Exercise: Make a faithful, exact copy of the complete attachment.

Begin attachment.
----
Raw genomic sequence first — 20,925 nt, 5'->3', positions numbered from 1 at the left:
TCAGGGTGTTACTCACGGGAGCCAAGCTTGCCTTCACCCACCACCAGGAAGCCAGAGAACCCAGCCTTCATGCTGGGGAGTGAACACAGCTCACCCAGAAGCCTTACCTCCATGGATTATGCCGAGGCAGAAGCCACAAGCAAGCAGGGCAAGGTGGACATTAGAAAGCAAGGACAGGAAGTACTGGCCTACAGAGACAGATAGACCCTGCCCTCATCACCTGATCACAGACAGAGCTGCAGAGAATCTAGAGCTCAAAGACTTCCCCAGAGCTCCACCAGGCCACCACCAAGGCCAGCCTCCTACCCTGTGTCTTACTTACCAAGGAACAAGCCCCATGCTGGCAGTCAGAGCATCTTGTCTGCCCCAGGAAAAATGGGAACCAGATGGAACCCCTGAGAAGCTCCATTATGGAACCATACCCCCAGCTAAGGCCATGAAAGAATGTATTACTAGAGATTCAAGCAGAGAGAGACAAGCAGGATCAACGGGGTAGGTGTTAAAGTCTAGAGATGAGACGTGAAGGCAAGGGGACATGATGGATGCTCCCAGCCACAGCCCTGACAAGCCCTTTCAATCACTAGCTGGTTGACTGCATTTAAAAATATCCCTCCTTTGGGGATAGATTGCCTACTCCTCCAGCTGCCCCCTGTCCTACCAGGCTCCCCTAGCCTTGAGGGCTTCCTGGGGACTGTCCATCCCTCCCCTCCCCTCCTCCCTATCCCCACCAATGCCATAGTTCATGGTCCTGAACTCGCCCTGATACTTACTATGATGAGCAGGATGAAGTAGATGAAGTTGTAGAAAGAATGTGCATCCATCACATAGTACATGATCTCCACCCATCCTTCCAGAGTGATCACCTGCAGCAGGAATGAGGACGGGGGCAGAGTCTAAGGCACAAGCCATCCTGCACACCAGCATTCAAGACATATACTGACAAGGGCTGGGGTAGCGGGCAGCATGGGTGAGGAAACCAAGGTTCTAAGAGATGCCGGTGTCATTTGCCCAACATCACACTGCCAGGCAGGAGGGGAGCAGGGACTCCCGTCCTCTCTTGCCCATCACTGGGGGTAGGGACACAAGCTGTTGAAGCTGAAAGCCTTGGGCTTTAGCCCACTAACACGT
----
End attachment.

Raw genomic sequence first — 20,925 nt, 5'->3', positions numbered from 1 at the left:
TCAGGGTGTTACTCACGGGAGCCAAGCTTGCCTTCACCCACCACCAGGAAGCCAGAGAACCCAGCCTTCATGCTGGGGAGTGAACACAGCTCACCCAGAAGCCTTACCTCCATGGATTATGCCGAGGCAGAAGCCACAAGCAAGCAGGGCAAGGTGGACATTAGAAAGCAAGGACAGGAAGTACTGGCCTACAGAGACAGATAGACCCTGCCCTCATCACCTGATCACAGACAGAGCTGCAGAGAATCTAGAGCTCAAAGACTTCCCCAGAGCTCCACCAGGCCACCACCAAGGCCAGCCTCCTACCCTGTGTCTTACTTACCAAGGAACAAGCCCCATGCTGGCAGTCAGAGCATCTTGTCTGCCCCAGGAAAAATGGGAACCAGATGGAACCCCTGAGAAGCTCCATTATGGAACCATACCCCCAGCTAAGGCCATGAAAGAATGTATTACTAGAGATTCAAGCAGAGAGAGACAAGCAGGATCAACGGGGTAGGTGTTAAAGTCTAGAGATGAGACGTGAAGGCAAGGGGACATGATGGATGCTCCCAGCCACAGCCCTGACAAGCCCTTTCAATCACTAGCTGGTTGACTGCATTTAAAAATATCCCTCCTTTGGGGATAGATTGCCTACTCCTCCAGCTGCCCCCTGTCCTACCAGGCTCCCCTAGCCTTGAGGGCTTCCTGGGGACTGTCCATCCCTCCCCTCCCCTCCTCCCTATCCCCACCAATGCCATAGTTCATGGTCCTGAACTCGCCCTGATACTTACTATGATGAGCAGGATGAAGTAGATGAAGTTGTAGAAAGAATGTGCATCCATCACATAGTACATGATCTCCACCCATCCTTCCAGAGTGATCACCTGCAGCAGGAATGAGGACGGGGGCAGAGTCTAAGGCACAAGCCATCCTGCACACCAGCATTCAAGACATATACTGACAAGGGCTGGGGTAGCGGGCAGCATGGGTGAGGAAACCAAGGTTCTAAGAGATGCCGGTGTCATTTGCCCAACATCACACTGCCAGGCAGGAGGGGAGCAGGGACTCCCGTCCTCTCTTGCCCATCACTGGGGGTAGGGACACAAGCTGTTGAAGCTGAAAGCCTTGGGCTTTAGCCCACTAACACGT